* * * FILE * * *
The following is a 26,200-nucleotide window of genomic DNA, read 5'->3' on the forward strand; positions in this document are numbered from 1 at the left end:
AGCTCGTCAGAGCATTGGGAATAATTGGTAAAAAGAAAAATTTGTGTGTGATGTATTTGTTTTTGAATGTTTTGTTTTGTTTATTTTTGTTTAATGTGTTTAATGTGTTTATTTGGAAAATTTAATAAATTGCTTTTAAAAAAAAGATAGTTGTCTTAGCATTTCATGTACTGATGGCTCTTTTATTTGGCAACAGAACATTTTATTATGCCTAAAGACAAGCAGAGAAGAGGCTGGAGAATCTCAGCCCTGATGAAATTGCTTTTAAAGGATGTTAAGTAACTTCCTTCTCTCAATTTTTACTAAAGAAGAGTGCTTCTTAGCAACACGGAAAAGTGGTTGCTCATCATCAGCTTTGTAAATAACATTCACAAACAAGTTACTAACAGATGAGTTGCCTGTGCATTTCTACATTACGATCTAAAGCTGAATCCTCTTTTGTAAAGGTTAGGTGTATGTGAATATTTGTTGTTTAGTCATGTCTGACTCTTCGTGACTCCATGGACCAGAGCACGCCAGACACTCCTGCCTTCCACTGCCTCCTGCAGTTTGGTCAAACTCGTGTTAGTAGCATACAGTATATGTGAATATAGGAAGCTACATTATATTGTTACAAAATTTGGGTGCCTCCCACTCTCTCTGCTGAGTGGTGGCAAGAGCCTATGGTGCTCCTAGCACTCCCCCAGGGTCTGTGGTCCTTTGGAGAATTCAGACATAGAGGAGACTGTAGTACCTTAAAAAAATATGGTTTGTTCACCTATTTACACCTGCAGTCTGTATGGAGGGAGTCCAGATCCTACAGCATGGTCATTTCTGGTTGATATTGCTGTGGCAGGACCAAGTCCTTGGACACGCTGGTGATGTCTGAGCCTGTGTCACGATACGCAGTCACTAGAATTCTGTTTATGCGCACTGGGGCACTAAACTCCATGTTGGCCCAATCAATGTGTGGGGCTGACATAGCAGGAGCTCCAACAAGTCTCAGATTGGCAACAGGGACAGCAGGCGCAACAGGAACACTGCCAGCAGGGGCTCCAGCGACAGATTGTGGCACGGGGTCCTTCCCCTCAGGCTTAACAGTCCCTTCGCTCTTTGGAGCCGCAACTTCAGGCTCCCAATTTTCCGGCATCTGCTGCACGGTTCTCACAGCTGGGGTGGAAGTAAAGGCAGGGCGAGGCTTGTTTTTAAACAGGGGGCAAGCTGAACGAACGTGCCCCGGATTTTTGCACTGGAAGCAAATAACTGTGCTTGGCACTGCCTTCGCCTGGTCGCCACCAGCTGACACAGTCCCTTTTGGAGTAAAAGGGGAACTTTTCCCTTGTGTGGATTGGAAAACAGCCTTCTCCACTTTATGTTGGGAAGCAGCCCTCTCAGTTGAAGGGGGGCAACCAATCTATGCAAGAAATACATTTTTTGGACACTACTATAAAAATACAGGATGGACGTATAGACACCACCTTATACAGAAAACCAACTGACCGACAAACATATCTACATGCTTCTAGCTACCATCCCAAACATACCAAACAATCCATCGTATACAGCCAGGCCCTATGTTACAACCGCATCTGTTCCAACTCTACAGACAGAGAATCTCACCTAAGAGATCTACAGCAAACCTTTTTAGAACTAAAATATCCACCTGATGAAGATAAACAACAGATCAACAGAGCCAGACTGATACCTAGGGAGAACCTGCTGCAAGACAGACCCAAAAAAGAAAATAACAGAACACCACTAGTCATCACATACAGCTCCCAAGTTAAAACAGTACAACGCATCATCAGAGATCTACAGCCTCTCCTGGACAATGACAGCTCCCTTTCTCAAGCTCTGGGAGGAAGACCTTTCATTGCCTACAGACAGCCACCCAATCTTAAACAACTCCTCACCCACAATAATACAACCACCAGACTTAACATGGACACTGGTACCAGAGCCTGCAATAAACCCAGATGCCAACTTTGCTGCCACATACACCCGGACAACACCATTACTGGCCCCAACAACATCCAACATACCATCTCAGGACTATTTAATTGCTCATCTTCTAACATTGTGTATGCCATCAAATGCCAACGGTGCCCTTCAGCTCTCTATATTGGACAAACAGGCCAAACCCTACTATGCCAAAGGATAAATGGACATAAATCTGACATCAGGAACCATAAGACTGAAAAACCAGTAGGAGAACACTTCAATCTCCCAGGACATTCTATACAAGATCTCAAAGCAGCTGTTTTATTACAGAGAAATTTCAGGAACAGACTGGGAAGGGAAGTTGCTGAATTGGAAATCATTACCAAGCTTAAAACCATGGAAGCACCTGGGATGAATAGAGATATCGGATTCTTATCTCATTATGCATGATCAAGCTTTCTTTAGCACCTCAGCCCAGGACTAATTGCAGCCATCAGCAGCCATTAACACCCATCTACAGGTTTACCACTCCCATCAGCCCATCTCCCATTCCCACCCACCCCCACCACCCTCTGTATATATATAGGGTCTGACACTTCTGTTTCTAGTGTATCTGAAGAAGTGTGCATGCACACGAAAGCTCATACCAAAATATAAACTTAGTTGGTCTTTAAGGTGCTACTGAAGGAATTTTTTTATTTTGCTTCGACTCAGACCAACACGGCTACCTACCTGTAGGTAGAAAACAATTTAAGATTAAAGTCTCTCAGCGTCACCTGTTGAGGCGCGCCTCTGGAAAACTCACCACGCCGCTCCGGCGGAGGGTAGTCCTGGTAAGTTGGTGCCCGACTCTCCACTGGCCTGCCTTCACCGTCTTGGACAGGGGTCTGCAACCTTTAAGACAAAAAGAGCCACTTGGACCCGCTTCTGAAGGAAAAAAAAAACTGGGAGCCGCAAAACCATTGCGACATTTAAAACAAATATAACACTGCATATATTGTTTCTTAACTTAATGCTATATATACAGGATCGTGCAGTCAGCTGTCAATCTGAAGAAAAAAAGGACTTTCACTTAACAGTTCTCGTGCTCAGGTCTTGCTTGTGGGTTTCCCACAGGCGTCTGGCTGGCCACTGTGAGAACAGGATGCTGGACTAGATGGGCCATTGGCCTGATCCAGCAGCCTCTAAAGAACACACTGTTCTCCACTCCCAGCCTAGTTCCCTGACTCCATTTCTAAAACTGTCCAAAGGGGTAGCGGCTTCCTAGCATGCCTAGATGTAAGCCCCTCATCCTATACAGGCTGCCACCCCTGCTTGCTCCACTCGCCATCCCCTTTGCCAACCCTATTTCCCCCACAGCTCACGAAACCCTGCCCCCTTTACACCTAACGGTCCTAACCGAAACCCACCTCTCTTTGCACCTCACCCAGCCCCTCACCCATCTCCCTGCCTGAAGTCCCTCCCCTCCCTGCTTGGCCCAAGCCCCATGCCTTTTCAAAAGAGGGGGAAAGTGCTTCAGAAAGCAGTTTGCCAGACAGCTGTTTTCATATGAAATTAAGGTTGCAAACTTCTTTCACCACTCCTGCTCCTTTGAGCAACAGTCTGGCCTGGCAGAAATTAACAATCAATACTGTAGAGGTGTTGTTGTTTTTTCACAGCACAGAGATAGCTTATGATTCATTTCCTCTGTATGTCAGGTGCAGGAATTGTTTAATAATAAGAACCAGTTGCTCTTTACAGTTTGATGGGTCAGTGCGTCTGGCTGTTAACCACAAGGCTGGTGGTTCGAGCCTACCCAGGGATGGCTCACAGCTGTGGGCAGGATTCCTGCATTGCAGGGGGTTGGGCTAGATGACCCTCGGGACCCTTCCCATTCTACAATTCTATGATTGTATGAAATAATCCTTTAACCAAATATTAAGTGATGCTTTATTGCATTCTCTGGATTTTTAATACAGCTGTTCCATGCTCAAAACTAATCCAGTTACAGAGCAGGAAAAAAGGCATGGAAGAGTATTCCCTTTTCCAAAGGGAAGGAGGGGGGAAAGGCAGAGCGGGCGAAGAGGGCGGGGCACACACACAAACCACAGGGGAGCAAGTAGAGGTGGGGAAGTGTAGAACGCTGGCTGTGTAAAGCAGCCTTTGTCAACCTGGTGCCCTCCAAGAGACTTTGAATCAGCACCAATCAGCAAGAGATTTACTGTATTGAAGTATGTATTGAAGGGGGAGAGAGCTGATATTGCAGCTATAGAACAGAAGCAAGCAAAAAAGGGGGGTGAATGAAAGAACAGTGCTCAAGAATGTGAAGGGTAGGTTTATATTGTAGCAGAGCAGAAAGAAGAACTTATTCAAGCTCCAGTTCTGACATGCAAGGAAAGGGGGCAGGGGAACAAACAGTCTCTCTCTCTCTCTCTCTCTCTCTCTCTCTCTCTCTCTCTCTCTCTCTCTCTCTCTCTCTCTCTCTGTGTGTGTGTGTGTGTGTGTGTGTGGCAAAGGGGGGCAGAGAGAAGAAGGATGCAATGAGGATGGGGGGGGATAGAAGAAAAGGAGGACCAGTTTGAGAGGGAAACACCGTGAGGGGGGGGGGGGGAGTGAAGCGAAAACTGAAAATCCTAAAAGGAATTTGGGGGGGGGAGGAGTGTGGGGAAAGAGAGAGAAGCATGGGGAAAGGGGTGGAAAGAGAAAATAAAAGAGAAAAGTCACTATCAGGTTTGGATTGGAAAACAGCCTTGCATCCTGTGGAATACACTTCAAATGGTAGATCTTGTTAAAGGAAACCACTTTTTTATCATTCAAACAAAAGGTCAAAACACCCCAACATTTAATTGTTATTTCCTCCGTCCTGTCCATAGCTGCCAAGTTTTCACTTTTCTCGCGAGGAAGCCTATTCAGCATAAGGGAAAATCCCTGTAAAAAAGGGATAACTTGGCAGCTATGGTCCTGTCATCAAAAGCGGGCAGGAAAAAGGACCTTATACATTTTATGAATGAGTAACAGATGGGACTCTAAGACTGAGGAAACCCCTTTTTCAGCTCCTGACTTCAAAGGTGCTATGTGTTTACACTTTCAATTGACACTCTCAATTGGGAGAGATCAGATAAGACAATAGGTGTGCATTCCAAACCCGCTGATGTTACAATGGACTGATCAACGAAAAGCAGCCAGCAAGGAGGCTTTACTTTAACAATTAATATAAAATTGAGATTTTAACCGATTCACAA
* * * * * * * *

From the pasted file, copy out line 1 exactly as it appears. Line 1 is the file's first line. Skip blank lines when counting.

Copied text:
The following is a 26,200-nucleotide window of genomic DNA, read 5'->3' on the forward strand; positions in this document are numbered from 1 at the left end: